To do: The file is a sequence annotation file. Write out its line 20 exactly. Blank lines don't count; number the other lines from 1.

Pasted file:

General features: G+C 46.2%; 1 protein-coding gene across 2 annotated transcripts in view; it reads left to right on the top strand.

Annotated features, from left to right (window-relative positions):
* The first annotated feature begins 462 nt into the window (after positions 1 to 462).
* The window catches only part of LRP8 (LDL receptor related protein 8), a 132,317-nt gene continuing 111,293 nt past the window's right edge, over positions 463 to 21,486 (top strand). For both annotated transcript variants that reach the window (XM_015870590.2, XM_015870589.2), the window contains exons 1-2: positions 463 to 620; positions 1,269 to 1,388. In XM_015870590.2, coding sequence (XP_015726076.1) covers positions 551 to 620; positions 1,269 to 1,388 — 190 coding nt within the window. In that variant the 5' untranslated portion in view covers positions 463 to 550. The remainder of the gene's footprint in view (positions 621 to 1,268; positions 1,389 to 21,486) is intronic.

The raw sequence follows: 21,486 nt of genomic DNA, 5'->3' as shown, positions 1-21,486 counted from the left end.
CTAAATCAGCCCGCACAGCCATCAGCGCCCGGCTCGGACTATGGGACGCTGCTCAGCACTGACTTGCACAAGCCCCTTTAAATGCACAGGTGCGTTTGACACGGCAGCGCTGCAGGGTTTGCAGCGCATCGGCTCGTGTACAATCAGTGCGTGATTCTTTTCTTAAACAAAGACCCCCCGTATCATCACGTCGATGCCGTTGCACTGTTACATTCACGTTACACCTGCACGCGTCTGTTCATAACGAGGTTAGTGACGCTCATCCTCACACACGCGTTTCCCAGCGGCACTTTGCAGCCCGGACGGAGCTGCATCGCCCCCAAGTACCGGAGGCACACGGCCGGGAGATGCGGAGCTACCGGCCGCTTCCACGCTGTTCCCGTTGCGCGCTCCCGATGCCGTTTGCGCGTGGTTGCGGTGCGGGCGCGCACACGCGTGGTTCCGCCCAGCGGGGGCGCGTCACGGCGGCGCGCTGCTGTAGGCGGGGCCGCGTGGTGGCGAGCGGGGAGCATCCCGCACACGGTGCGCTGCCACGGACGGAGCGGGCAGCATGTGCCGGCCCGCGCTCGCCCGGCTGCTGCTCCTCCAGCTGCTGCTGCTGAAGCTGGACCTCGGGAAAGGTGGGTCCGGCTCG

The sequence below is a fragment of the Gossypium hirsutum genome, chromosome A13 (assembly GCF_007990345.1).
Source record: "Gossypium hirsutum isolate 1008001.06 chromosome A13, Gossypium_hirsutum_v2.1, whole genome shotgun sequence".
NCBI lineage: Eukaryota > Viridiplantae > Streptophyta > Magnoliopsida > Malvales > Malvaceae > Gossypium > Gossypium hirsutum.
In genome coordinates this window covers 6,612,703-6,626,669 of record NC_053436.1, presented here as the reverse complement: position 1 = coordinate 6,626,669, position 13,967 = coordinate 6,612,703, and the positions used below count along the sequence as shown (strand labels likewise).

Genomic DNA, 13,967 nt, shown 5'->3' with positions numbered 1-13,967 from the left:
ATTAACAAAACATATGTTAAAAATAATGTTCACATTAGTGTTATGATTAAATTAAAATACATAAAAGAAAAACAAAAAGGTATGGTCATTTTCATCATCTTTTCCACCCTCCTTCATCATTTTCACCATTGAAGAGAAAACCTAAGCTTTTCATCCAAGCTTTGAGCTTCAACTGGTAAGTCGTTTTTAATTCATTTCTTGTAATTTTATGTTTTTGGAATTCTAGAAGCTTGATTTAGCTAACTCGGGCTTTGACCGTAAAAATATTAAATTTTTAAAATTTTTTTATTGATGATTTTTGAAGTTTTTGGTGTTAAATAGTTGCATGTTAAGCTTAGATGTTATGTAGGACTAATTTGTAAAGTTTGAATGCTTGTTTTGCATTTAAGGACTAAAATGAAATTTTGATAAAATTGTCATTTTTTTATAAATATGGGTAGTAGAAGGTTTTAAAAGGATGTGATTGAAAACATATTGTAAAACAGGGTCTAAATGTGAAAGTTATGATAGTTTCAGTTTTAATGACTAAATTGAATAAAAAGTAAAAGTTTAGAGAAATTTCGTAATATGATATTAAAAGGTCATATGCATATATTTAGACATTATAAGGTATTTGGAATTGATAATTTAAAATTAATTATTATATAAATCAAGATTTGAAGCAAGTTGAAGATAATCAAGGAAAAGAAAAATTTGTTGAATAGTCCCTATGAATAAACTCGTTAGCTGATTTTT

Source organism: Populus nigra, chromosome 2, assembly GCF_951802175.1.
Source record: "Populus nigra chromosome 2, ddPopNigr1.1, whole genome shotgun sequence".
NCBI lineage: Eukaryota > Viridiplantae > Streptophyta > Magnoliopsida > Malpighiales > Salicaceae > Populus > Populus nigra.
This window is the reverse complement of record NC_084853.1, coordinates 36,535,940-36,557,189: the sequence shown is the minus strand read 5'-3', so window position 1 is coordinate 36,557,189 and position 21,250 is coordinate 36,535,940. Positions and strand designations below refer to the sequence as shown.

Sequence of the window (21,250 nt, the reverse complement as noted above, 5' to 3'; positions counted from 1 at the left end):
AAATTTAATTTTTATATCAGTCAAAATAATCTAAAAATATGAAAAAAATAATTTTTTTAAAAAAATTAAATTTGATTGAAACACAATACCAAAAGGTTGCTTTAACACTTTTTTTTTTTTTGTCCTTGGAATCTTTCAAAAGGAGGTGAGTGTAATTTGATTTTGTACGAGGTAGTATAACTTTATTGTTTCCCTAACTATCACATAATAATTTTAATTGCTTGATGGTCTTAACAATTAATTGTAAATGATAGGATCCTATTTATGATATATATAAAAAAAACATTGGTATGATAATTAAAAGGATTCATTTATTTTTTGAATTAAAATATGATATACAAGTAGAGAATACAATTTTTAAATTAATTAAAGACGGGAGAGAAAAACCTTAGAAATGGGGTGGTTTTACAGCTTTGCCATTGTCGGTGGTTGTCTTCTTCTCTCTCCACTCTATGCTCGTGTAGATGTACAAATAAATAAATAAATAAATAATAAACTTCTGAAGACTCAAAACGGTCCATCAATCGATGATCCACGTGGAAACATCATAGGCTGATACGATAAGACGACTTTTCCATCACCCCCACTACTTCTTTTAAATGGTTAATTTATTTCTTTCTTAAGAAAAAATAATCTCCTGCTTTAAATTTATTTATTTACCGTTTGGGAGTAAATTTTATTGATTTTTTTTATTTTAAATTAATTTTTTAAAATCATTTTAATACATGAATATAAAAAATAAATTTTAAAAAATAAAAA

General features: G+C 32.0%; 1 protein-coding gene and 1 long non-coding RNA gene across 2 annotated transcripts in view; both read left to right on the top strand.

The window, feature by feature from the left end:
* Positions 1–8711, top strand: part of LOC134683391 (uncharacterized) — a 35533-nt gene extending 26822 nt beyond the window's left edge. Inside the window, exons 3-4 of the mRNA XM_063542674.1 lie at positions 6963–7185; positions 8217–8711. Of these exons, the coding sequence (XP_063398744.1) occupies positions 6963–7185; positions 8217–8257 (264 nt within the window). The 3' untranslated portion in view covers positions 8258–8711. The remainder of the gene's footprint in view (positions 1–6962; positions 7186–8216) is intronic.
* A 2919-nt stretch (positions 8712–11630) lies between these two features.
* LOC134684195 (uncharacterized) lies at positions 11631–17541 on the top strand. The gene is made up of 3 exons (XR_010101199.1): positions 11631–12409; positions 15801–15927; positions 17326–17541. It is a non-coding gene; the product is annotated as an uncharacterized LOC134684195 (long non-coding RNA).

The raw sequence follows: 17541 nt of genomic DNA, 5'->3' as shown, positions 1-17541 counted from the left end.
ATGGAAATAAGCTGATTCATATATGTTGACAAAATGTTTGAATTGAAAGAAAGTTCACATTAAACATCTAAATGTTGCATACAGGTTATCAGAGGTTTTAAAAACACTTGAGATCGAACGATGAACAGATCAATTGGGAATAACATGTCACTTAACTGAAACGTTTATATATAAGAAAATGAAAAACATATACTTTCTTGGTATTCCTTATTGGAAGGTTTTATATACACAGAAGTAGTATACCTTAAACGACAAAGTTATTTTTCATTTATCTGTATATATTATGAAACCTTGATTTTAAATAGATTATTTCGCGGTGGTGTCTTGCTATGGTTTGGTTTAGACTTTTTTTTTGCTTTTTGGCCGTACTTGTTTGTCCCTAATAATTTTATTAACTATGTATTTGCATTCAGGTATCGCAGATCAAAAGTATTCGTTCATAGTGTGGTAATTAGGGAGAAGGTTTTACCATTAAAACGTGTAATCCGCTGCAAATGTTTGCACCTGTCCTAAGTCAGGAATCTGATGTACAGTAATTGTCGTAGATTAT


The window, feature by feature from the left end: